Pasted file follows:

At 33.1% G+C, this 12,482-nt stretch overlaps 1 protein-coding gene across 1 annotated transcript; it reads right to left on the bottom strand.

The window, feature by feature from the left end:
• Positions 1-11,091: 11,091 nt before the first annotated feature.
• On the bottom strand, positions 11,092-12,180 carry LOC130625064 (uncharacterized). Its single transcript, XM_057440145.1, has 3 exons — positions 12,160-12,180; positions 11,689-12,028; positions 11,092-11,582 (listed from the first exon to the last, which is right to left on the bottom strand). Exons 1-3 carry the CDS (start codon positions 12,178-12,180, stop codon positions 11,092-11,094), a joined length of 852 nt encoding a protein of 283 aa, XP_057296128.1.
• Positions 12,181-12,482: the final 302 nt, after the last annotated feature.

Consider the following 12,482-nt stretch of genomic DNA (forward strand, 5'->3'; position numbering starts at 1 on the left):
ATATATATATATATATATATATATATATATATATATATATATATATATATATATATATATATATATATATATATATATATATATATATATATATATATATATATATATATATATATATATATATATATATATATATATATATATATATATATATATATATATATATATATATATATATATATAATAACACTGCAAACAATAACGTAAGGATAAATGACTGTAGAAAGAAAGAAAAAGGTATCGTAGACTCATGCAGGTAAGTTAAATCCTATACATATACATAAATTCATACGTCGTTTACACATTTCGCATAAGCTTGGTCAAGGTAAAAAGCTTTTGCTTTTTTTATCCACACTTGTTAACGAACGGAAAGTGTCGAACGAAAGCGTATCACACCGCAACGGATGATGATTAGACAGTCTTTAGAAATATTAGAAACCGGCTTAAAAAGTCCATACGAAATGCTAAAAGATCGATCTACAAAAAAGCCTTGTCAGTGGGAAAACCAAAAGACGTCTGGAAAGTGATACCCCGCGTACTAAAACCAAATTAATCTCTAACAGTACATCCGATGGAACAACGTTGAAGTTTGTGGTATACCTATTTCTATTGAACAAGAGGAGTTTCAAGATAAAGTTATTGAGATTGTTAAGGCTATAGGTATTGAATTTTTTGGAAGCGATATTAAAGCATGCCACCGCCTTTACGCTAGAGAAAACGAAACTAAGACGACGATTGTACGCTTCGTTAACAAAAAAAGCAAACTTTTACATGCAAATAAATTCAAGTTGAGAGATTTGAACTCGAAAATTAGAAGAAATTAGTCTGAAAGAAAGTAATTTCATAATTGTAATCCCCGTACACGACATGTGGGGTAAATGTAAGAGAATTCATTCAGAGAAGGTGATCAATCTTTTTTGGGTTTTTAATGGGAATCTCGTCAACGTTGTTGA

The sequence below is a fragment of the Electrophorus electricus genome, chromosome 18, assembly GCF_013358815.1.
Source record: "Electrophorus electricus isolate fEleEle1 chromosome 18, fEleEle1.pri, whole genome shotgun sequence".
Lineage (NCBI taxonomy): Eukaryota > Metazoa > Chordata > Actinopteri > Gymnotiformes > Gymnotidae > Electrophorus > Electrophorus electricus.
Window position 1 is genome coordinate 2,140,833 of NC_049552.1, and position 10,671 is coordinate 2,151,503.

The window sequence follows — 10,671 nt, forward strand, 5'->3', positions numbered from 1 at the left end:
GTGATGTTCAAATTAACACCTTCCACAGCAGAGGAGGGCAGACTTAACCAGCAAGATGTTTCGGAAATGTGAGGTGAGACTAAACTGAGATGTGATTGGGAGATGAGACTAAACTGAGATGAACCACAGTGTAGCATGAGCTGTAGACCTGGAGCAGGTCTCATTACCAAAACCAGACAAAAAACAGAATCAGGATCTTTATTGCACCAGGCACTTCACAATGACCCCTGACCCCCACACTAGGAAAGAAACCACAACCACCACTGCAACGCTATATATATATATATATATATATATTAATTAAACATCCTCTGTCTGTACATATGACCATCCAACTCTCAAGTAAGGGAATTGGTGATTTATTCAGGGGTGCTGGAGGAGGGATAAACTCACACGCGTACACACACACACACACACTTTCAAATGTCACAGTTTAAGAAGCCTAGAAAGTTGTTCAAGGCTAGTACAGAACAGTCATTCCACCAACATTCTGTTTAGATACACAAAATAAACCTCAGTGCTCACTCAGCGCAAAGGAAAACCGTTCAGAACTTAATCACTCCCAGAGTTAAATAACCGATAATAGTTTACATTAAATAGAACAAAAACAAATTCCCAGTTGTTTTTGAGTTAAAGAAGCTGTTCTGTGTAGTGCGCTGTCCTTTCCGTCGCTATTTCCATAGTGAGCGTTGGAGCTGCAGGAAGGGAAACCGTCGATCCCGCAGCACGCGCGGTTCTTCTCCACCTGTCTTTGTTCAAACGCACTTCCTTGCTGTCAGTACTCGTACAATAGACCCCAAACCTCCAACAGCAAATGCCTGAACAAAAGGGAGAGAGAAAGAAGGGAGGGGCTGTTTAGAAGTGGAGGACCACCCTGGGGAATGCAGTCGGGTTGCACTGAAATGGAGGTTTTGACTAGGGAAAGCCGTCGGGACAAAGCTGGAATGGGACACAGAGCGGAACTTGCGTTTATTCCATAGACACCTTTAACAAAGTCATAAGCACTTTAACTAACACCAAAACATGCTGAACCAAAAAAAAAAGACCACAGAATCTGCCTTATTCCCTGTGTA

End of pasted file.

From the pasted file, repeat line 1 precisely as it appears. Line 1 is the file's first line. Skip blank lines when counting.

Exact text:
At 33.1% G+C, this 12,482-nt stretch overlaps 1 protein-coding gene across 1 annotated transcript; it reads right to left on the bottom strand.